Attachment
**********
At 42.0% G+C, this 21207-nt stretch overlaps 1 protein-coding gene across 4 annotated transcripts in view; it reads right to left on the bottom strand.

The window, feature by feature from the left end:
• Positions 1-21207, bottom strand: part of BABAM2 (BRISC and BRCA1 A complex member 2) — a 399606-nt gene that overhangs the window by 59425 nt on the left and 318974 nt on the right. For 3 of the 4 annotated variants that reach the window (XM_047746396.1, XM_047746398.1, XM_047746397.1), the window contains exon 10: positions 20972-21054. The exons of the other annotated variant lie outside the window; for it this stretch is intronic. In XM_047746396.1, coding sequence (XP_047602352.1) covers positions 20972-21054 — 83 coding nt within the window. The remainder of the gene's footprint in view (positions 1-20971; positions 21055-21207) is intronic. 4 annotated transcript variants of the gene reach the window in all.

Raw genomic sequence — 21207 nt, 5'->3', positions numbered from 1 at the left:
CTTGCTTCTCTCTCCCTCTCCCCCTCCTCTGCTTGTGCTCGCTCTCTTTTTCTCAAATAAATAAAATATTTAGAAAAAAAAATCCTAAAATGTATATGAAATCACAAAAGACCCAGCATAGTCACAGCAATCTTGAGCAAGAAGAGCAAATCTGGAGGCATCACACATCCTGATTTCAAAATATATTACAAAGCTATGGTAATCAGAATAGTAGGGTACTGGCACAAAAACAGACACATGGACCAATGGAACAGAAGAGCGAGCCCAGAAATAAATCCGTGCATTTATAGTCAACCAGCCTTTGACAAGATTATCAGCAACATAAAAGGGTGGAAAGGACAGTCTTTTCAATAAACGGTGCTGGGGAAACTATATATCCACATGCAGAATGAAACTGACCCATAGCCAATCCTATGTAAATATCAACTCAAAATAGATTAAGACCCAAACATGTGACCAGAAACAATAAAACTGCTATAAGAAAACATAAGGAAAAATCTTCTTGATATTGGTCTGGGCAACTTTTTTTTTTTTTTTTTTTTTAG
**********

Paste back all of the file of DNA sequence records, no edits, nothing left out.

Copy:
At 42.0% G+C, this 21207-nt stretch overlaps 1 protein-coding gene across 4 annotated transcripts in view; it reads right to left on the bottom strand.

The window, feature by feature from the left end:
• Positions 1-21207, bottom strand: part of BABAM2 (BRISC and BRCA1 A complex member 2) — a 399606-nt gene that overhangs the window by 59425 nt on the left and 318974 nt on the right. For 3 of the 4 annotated variants that reach the window (XM_047746396.1, XM_047746398.1, XM_047746397.1), the window contains exon 10: positions 20972-21054. The exons of the other annotated variant lie outside the window; for it this stretch is intronic. In XM_047746396.1, coding sequence (XP_047602352.1) covers positions 20972-21054 — 83 coding nt within the window. The remainder of the gene's footprint in view (positions 1-20971; positions 21055-21207) is intronic. 4 annotated transcript variants of the gene reach the window in all.

Raw genomic sequence — 21207 nt, 5'->3', positions numbered from 1 at the left:
CTTGCTTCTCTCTCCCTCTCCCCCTCCTCTGCTTGTGCTCGCTCTCTTTTTCTCAAATAAATAAAATATTTAGAAAAAAAAATCCTAAAATGTATATGAAATCACAAAAGACCCAGCATAGTCACAGCAATCTTGAGCAAGAAGAGCAAATCTGGAGGCATCACACATCCTGATTTCAAAATATATTACAAAGCTATGGTAATCAGAATAGTAGGGTACTGGCACAAAAACAGACACATGGACCAATGGAACAGAAGAGCGAGCCCAGAAATAAATCCGTGCATTTATAGTCAACCAGCCTTTGACAAGATTATCAGCAACATAAAAGGGTGGAAAGGACAGTCTTTTCAATAAACGGTGCTGGGGAAACTATATATCCACATGCAGAATGAAACTGACCCATAGCCAATCCTATGTAAATATCAACTCAAAATAGATTAAGACCCAAACATGTGACCAGAAACAATAAAACTGCTATAAGAAAACATAAGGAAAAATCTTCTTGATATTGGTCTGGGCAACTTTTTTTTTTTTTTTTTTTTTAG